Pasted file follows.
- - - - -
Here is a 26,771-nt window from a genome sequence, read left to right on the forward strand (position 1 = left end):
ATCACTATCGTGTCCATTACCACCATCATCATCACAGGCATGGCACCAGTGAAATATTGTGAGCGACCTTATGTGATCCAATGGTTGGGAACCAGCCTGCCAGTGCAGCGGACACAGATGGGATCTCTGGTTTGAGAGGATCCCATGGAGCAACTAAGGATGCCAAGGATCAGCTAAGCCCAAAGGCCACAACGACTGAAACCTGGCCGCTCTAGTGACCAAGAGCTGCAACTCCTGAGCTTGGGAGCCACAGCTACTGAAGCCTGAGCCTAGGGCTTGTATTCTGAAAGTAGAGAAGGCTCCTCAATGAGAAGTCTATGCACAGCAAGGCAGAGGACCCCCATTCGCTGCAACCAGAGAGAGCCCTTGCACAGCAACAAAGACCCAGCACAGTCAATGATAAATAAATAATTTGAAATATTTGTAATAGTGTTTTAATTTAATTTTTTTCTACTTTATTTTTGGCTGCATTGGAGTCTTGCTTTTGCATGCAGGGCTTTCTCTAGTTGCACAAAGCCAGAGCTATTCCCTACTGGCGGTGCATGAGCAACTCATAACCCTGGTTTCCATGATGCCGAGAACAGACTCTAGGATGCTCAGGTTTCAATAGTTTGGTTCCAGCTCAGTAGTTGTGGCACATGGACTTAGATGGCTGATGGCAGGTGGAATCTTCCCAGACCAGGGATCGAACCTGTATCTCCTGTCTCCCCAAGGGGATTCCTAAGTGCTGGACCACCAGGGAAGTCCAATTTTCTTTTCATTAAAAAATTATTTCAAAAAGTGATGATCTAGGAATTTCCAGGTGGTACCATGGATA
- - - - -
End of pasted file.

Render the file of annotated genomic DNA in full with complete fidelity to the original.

Here is a 26,771-nt window from a genome sequence, read left to right on the forward strand (position 1 = left end):
ATCACTATCGTGTCCATTACCACCATCATCATCACAGGCATGGCACCAGTGAAATATTGTGAGCGACCTTATGTGATCCAATGGTTGGGAACCAGCCTGCCAGTGCAGCGGACACAGATGGGATCTCTGGTTTGAGAGGATCCCATGGAGCAACTAAGGATGCCAAGGATCAGCTAAGCCCAAAGGCCACAACGACTGAAACCTGGCCGCTCTAGTGACCAAGAGCTGCAACTCCTGAGCTTGGGAGCCACAGCTACTGAAGCCTGAGCCTAGGGCTTGTATTCTGAAAGTAGAGAAGGCTCCTCAATGAGAAGTCTATGCACAGCAAGGCAGAGGACCCCCATTCGCTGCAACCAGAGAGAGCCCTTGCACAGCAACAAAGACCCAGCACAGTCAATGATAAATAAATAATTTGAAATATTTGTAATAGTGTTTTAATTTAATTTTTTTCTACTTTATTTTTGGCTGCATTGGAGTCTTGCTTTTGCATGCAGGGCTTTCTCTAGTTGCACAAAGCCAGAGCTATTCCCTACTGGCGGTGCATGAGCAACTCATAACCCTGGTTTCCATGATGCCGAGAACAGACTCTAGGATGCTCAGGTTTCAATAGTTTGGTTCCAGCTCAGTAGTTGTGGCACATGGACTTAGATGGCTGATGGCAGGTGGAATCTTCCCAGACCAGGGATCGAACCTGTATCTCCTGTCTCCCCAAGGGGATTCCTAAGTGCTGGACCACCAGGGAAGTCCAATTTTCTTTTCATTAAAAAATTATTTCAAAAAGTGATGATCTAGGAATTTCCAGGTGGTACCATGGATA